The program was produced in Toronto at CBLT studios by Ross McLean.[1][6]

Ted Pope became producer in September 1958 when McLean concentrated on production of another CBC program, Close-Up.[7]


Tabloid was broadcast weekdays at 7 p.m. (Eastern) for most of its run, except from September 1954 to July 1955 when it was scheduled at 6:30 p.m..


In the 1957–1958 season, CBC Audience Research ratings indicated that Tabloid had a 15% to 18% share of viewers in Toronto, versus the 35% to 45% share of viewers for Annie Oakley on Buffalo, New York's WBEN. Montreal's Tabloid ratings share was 11%, while Radio-Canada's French-language Telejournal and Carrefour drew a 67% share.[2]

A later CBC Times report indicated a rated Tabloid audience of 250,000 from Toronto's CBLT.[2]


In 1956, Montreal doctor E. E. Robbins wrote a critical letter to Tabloid. It was read on the show, accompanied by Robbins' home address and MacDougal requesting viewers to "cheer him up". Robbins sued CBC after he was deluged with disruptive letters and telephone calls and prank taxi calls. The case ended with Robbins winning a $3000 settlement against CBC from the Quebec Superior Court.[5]

Host Joyce Davidson expressed indifference towards a Canadian visit by Queen Elizabeth II during an interview on a June 1959 broadcast of NBC's Today. Following intense critical reaction to these remarks, Davidson resigned from Tabloid within a few days.[8][9]

The programme was retitled Seven-O-One in 1960 after a drug manufacturer which held a trademark to its "Tabloid" product pressured the CBC to change the news show's name.[3] The last episode under the Tabloid name aired 9 September 1960.[10]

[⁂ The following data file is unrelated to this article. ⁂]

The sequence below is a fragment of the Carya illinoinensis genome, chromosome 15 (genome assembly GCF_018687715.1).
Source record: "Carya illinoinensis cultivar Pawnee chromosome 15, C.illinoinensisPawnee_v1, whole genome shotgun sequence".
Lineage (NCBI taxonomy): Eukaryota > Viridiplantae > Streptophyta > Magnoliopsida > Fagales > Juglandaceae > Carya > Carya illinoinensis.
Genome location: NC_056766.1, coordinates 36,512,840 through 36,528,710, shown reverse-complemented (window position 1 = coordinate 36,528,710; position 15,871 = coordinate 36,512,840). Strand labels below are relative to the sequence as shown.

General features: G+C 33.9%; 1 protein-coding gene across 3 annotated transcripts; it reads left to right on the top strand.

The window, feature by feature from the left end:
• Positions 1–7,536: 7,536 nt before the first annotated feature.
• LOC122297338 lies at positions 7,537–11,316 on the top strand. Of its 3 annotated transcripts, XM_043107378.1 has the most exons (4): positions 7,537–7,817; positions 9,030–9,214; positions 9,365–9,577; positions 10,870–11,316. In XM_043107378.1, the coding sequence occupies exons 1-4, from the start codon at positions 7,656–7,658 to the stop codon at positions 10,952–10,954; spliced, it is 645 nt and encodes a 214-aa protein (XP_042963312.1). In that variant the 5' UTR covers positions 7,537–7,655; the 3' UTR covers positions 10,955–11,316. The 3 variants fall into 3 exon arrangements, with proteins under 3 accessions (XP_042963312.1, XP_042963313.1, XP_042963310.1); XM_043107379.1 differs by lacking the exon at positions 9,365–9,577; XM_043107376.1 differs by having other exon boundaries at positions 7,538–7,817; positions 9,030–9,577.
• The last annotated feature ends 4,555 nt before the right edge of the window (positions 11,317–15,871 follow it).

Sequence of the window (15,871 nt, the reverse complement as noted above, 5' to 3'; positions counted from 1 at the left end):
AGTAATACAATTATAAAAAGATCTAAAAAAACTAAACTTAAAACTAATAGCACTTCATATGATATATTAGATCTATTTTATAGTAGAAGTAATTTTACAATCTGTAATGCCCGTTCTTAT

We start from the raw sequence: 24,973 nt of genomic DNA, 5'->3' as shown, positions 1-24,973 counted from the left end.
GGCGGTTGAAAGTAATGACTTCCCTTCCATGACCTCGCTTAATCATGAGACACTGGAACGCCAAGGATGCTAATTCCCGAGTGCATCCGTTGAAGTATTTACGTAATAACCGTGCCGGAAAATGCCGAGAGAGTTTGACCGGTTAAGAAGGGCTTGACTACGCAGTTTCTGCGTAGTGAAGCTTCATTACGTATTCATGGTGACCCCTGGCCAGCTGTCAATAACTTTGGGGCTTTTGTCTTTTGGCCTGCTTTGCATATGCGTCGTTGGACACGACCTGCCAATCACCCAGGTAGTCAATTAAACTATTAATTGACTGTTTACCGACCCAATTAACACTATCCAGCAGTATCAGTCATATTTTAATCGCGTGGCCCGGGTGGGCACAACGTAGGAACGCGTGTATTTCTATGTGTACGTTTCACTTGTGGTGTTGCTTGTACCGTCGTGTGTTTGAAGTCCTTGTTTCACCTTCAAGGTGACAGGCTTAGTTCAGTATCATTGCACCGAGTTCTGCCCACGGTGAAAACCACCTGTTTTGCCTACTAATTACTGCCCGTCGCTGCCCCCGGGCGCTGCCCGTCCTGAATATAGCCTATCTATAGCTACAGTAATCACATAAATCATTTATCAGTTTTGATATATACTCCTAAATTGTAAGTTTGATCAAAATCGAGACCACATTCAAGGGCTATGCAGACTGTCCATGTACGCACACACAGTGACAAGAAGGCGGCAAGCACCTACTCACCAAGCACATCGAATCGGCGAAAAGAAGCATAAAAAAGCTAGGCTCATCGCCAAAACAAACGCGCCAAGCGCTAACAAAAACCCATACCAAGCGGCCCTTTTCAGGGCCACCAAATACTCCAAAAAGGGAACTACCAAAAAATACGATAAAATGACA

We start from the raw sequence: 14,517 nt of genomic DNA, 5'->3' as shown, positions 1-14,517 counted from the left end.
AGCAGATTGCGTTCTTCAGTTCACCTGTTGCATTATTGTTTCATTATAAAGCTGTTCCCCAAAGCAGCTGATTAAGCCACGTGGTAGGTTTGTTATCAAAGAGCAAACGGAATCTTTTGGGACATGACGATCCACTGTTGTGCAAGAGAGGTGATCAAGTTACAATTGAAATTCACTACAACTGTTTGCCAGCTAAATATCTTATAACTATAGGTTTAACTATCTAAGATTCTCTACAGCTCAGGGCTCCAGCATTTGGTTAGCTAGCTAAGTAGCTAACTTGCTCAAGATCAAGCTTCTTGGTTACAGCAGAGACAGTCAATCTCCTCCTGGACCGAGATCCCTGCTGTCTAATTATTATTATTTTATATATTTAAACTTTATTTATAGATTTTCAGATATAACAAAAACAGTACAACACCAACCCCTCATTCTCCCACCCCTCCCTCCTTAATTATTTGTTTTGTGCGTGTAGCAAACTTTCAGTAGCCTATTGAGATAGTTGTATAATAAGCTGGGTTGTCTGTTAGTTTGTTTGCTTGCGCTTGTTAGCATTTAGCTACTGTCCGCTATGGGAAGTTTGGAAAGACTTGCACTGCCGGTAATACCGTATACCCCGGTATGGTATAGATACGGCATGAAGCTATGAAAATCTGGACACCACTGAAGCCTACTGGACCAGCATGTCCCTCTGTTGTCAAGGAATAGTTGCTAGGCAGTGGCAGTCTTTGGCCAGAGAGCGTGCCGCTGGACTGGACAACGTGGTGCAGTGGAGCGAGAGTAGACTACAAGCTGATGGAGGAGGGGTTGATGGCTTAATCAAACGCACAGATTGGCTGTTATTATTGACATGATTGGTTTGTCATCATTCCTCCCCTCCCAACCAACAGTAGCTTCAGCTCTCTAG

1. ^ a b c Corcelli, John (December 2002). "Tabloid". Canadian Communications Foundation. Retrieved 7 May 2010.
  2. ^ a b c d e Rutherford, Paul (1990). When Television Was Young: Primetime Canada 1952-1967. University of Toronto Press. p. 155. ISBN 0-8020-5830-2.
  3. ^ a b Rutherford, Paul (1990). When Television Was Young: Primetime Canada 1952-1967. University of Toronto Press. pp. 180–187. ISBN 0-8020-5830-2.
  4. ^ "Remembering Percy Saltzman". Such Is Life. CBC Digital Archives. 13 January 1975. Retrieved 1 August 2010.
  5. ^ a b Rutherford, Paul (1990). When Television Was Young: Primetime Canada 1952-1967. University of Toronto Press. pp. 156–157. ISBN 0-8020-5830-2.
  6. ^ Rutherford, Paul (1990). When Television Was Young: Primetime Canada 1952-1967. University of Toronto Press. p. 94. ISBN 0-8020-5830-2.
  7. ^ Blackburn, Bob (12 September 1958). "Televiews: A Touchy Situation For CBC Masterminds". Ottawa Citizen. p. 25. Retrieved 26 July 2010.
  8. ^ UPI (21 June 1959). "Queen Visits U.S. Air Base in Canada". St. Petersburg Times. p. 3A. Retrieved 10 July 2010.[dead link]
  9. ^ Rutherford, Paul (1990). When Television Was Young: Primetime Canada 1952-1967. University of Toronto Press. p. 449. ISBN 0-8020-5830-2.
  10. ^ "Television Programs". Ottawa Citizen. 12 September 1960. p. 22.